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Manifest Intent and the Generation by Treaty of Customary Rules of International Law

  • Anthony D’Amato (a1)

Extract

The World Court’s recent decision in the North Sea Continental Shelf Cases is a major contribution to that branch of the theory of customary international law dealing with norm-creation by means of a treaty. The Court articulated a new methodology for determining which provisions in treaties can form the basis of universally binding customary law. As the spreading network of international conventions becomes more fine-meshed, the substantive rules of international customary law may be expected to conform more and more closely to the provisions in these conventions. The World Court has implicitly recognized this process in many prior opinions, but it was not until the Continental Shelf decision that the link between treaty and custom was focused upon with precision. I shall argue in this essay that the Court used a method which might be called the rule of manifest intent, that this method differs from a more traditional approach found in the writings of publicists, and that this new method accords well with the growing need to objectify and place upon a scientific basis the methodology by which one may determine what in fact are the rules of customary law.

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1 [1969] I.C.J. Rep. 3; 63 A.J.I.L. 591 (1969); 8 Int. Legal Materials 340 (1969).

2 The equidistance line leaves to a coastal state “all those portions of the Continental Shelf that are nearer to a point on its own coast than they are to any point on the coast of” the adjacent coastal state. [1969] I.C.J. Rep. 3, at 18.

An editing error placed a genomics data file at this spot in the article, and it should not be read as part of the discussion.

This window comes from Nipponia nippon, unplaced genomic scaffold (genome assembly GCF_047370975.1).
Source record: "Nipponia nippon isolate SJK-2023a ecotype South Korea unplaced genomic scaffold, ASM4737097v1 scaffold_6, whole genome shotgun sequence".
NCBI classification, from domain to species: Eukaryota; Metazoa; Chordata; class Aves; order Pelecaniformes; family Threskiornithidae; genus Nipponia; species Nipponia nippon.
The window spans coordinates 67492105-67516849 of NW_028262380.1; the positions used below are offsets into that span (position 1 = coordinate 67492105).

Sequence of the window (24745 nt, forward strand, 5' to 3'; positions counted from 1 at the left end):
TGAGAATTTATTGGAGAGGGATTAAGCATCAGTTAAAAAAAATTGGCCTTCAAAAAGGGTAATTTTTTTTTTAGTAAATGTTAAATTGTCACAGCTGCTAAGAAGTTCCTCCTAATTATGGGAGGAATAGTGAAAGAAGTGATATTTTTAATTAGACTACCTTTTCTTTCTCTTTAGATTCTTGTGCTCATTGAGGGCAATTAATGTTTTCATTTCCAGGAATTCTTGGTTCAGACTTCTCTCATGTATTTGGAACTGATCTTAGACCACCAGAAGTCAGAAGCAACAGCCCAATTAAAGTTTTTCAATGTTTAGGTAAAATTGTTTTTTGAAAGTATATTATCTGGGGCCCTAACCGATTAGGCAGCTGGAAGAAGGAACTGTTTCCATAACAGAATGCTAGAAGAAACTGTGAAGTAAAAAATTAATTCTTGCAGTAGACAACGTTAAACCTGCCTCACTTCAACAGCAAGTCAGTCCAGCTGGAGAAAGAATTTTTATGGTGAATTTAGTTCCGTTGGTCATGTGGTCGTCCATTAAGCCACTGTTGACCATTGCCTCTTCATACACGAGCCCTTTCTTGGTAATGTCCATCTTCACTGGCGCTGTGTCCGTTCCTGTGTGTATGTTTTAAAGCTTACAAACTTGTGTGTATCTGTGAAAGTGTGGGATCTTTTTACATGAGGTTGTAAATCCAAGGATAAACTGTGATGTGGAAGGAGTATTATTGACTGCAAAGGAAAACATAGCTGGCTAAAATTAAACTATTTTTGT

3 Text in 52 A.J.I.L. 858 (1958).

4 [1969] I.C.J. Rep. 3, at 26.

5 Ibid, at 18.

6 Ibid.

7 Ibid, at 24.

8 Ibid, at 24-25.

9 Ibid, at 28.

10 Ibid, at 36.

11 Fuller, , The Problems of Jurisprudence 9 (temp, ed., 1949).

12 Although tangential to the present essay, it may be noted that the Court grounded the necessity for an equitable result in the customary international law of the continental shelf, particularly in the notion of “equitable principles” in the Truman Proclamation of 1945, one of the earliest components of the international law on this subject. [1969] I.C.J. Rep. 3, at 33.

13 I have attempted to spell this out in detail elsewhere. See D’Amato, ‘Treaties as a Source of General Rules of International Law,” 3 Harvard Int. Law J. 1 (1962). Cf. idem, “Legal Aspects of the French Nuclear Tests,” 61 A.J.I.L. 66, 76-77 (1967).

14 A fourth possibility considered by the Court, but irrelevant to the present essay, is whether an equidistance rule exists solely in customary or natural law. The Court decided this question in the negative.

15 “[T]his contention . . . clearly involves treating [Article 6] as a norm-creating provision which has constituted the foundation of, or has generated a rule which, while only conventional or contractual in its origin, has since passed into the general corpus of international law . . . .” [1969] LC.J. Rep. 3, at 42.

16 Ibid, at 43.

17 Ibid, at 42.

18 Ibid, at 40, 43.